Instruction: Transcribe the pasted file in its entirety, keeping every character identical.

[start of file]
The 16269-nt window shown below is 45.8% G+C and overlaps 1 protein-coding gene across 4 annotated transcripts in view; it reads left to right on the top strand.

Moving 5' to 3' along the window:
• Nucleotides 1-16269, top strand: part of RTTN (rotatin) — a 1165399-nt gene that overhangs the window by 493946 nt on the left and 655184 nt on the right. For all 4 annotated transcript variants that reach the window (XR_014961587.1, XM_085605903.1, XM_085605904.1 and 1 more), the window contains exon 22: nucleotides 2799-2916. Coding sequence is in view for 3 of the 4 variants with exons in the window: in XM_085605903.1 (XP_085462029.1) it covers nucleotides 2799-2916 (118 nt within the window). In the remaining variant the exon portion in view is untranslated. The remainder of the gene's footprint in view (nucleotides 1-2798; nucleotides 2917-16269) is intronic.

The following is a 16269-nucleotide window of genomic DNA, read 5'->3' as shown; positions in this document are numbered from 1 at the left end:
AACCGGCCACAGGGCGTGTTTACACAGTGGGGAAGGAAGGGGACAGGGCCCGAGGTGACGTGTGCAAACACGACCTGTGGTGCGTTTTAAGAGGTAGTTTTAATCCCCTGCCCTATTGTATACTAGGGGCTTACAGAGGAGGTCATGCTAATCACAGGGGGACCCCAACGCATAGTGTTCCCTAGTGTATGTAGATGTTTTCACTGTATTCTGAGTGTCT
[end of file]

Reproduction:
The 16269-nt window shown below is 45.8% G+C and overlaps 1 protein-coding gene across 4 annotated transcripts in view; it reads left to right on the top strand.

Moving 5' to 3' along the window:
• Nucleotides 1-16269, top strand: part of RTTN (rotatin) — a 1165399-nt gene that overhangs the window by 493946 nt on the left and 655184 nt on the right. For all 4 annotated transcript variants that reach the window (XR_014961587.1, XM_085605903.1, XM_085605904.1 and 1 more), the window contains exon 22: nucleotides 2799-2916. Coding sequence is in view for 3 of the 4 variants with exons in the window: in XM_085605903.1 (XP_085462029.1) it covers nucleotides 2799-2916 (118 nt within the window). In the remaining variant the exon portion in view is untranslated. The remainder of the gene's footprint in view (nucleotides 1-2798; nucleotides 2917-16269) is intronic.

The following is a 16269-nucleotide window of genomic DNA, read 5'->3' as shown; positions in this document are numbered from 1 at the left end:
AACCGGCCACAGGGCGTGTTTACACAGTGGGGAAGGAAGGGGACAGGGCCCGAGGTGACGTGTGCAAACACGACCTGTGGTGCGTTTTAAGAGGTAGTTTTAATCCCCTGCCCTATTGTATACTAGGGGCTTACAGAGGAGGTCATGCTAATCACAGGGGGACCCCAACGCATAGTGTTCCCTAGTGTATGTAGATGTTTTCACTGTATTCTGAGTGTCT